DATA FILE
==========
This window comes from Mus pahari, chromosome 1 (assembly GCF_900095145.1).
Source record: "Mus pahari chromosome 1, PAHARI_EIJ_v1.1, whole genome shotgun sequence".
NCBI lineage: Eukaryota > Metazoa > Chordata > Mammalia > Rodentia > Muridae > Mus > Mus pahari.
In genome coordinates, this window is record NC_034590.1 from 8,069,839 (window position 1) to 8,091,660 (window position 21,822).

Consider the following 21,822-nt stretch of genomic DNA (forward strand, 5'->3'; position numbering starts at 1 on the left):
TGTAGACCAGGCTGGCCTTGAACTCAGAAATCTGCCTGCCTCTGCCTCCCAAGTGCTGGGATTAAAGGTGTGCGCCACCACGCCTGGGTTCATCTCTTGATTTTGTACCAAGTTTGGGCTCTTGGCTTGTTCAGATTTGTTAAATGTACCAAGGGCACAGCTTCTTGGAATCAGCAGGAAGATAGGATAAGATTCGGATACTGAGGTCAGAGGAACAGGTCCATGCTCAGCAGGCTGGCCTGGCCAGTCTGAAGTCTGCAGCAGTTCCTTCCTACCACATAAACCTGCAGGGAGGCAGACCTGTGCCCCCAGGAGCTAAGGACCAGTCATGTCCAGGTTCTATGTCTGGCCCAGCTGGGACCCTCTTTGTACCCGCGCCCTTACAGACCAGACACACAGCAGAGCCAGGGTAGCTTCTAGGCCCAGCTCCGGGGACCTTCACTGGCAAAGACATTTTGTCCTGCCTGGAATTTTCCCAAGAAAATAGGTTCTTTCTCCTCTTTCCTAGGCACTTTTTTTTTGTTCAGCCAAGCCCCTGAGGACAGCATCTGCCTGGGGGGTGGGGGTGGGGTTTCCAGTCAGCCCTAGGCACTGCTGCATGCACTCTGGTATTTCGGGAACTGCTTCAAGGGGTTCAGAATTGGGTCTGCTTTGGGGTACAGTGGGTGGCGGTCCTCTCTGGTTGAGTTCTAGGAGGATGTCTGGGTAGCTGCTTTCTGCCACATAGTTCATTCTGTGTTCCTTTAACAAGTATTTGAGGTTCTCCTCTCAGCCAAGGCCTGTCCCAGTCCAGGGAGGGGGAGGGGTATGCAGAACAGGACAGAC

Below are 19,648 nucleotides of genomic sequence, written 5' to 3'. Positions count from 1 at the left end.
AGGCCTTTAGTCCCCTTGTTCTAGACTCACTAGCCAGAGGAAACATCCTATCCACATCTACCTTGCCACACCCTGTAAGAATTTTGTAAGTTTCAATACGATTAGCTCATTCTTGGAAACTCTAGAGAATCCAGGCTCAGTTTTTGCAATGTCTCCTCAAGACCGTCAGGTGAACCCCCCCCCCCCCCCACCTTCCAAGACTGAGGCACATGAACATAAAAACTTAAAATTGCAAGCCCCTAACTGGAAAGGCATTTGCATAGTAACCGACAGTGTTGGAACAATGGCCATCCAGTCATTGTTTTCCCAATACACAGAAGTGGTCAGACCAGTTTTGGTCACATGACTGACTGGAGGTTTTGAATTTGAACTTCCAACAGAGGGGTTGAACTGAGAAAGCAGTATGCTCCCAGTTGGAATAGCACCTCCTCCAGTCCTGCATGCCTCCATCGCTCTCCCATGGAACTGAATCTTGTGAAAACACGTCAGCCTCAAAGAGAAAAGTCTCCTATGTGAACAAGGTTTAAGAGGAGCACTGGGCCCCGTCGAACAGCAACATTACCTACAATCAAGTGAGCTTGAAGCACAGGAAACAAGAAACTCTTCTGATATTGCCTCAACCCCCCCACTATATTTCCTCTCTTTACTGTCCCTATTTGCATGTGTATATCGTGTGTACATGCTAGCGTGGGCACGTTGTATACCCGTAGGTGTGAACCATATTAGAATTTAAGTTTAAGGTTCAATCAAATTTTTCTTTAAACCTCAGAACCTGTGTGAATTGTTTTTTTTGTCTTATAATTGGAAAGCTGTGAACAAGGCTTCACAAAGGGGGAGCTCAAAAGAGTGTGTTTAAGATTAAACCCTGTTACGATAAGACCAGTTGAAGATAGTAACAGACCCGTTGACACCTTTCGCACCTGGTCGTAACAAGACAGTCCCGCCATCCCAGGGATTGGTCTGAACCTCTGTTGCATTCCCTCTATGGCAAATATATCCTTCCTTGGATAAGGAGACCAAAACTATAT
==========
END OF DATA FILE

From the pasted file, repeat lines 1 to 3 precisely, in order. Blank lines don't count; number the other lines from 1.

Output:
This window comes from Mus pahari, chromosome 1 (assembly GCF_900095145.1).
Source record: "Mus pahari chromosome 1, PAHARI_EIJ_v1.1, whole genome shotgun sequence".
NCBI lineage: Eukaryota > Metazoa > Chordata > Mammalia > Rodentia > Muridae > Mus > Mus pahari.